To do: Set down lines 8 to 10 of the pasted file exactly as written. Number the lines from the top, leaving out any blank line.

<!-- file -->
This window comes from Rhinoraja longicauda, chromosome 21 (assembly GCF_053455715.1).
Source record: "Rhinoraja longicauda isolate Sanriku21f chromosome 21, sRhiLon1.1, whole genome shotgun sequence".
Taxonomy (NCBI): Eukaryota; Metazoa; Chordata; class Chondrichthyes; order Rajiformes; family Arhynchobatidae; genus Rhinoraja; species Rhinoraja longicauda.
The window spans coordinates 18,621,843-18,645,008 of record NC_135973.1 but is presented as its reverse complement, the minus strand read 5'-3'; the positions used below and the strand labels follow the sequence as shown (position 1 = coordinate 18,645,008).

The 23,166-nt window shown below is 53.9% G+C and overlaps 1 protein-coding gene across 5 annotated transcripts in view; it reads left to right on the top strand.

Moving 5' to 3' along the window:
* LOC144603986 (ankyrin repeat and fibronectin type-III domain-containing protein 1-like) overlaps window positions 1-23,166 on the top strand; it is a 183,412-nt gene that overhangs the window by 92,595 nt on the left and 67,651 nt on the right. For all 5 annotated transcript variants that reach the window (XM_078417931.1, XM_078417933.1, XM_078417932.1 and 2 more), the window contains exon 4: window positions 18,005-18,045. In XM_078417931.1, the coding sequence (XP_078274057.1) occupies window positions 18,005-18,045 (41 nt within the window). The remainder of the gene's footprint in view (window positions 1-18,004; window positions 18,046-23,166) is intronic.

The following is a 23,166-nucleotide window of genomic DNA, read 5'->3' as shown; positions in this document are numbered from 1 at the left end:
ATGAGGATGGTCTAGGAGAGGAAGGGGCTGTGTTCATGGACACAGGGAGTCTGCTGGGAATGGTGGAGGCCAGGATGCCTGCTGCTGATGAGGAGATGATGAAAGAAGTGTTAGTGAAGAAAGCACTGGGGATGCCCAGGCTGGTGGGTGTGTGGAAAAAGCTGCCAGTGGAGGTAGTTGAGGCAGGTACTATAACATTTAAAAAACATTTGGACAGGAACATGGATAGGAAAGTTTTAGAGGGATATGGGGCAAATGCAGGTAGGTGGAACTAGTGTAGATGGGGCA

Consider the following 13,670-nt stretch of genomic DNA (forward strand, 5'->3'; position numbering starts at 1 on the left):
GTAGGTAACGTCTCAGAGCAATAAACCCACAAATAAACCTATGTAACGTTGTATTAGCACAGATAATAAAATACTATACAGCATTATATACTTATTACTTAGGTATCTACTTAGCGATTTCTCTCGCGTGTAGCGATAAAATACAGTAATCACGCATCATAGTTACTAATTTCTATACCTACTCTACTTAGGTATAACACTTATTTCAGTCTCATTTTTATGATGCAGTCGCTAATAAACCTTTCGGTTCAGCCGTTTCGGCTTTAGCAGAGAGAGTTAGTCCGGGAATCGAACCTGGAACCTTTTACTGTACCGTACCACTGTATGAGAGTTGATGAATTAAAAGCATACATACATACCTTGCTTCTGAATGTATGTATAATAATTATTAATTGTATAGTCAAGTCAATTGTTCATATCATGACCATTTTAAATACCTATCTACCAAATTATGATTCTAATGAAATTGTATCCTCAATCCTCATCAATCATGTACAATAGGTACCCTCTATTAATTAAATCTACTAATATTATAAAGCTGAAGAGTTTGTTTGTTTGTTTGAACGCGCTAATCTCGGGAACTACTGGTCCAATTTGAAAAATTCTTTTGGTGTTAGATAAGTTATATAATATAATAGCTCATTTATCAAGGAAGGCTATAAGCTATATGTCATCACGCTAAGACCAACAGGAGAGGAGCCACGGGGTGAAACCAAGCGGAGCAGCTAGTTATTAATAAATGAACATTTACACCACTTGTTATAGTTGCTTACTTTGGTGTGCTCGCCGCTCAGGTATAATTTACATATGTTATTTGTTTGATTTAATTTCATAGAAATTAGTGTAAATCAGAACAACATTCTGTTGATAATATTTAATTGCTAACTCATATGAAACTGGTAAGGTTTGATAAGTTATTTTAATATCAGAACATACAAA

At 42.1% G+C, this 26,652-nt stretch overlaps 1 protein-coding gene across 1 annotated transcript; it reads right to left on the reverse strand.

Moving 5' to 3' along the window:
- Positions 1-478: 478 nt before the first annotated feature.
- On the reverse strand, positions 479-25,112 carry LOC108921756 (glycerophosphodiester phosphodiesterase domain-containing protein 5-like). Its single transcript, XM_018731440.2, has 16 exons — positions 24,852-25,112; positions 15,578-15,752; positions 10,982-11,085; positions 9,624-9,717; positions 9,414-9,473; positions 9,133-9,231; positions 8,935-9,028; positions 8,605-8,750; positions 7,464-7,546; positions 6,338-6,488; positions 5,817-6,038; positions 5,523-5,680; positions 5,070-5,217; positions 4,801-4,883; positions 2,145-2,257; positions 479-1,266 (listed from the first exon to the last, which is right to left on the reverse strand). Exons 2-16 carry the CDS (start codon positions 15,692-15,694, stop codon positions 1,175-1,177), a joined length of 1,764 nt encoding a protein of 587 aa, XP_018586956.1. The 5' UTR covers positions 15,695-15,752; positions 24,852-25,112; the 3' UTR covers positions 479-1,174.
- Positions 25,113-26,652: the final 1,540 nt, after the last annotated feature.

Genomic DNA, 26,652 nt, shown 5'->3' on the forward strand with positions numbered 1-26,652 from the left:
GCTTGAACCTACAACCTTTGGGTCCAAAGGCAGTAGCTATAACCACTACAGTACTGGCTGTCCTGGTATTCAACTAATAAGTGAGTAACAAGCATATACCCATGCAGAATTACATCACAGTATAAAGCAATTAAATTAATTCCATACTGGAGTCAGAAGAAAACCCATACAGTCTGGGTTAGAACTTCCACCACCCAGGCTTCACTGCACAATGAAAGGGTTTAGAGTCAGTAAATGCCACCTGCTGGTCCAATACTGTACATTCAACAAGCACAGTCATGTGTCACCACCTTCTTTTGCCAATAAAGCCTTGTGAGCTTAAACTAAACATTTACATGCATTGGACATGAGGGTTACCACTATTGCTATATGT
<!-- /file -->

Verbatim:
The following is a 23,166-nucleotide window of genomic DNA, read 5'->3' as shown; positions in this document are numbered from 1 at the left end:
ATGAGGATGGTCTAGGAGAGGAAGGGGCTGTGTTCATGGACACAGGGAGTCTGCTGGGAATGGTGGAGGCCAGGATGCCTGCTGCTGATGAGGAGATGATGAAAGAAGTGTTAGTGAAGAAAGCACTGGGGATGCCCAGGCTGGTGGGTGTGTGGAAAAAGCTGCCAGTGGAGGTAGTTGAGGCAGGTACTATAACATTTAAAAAACATTTGGACAGGAACATGGATAGGAAAGTTTTAGAGGGATATGGGGCAAATGCAGGTAGGTGGAACTAGTGTAGATGGGGCA

Consider the following 13,670-nt stretch of genomic DNA (forward strand, 5'->3'; position numbering starts at 1 on the left):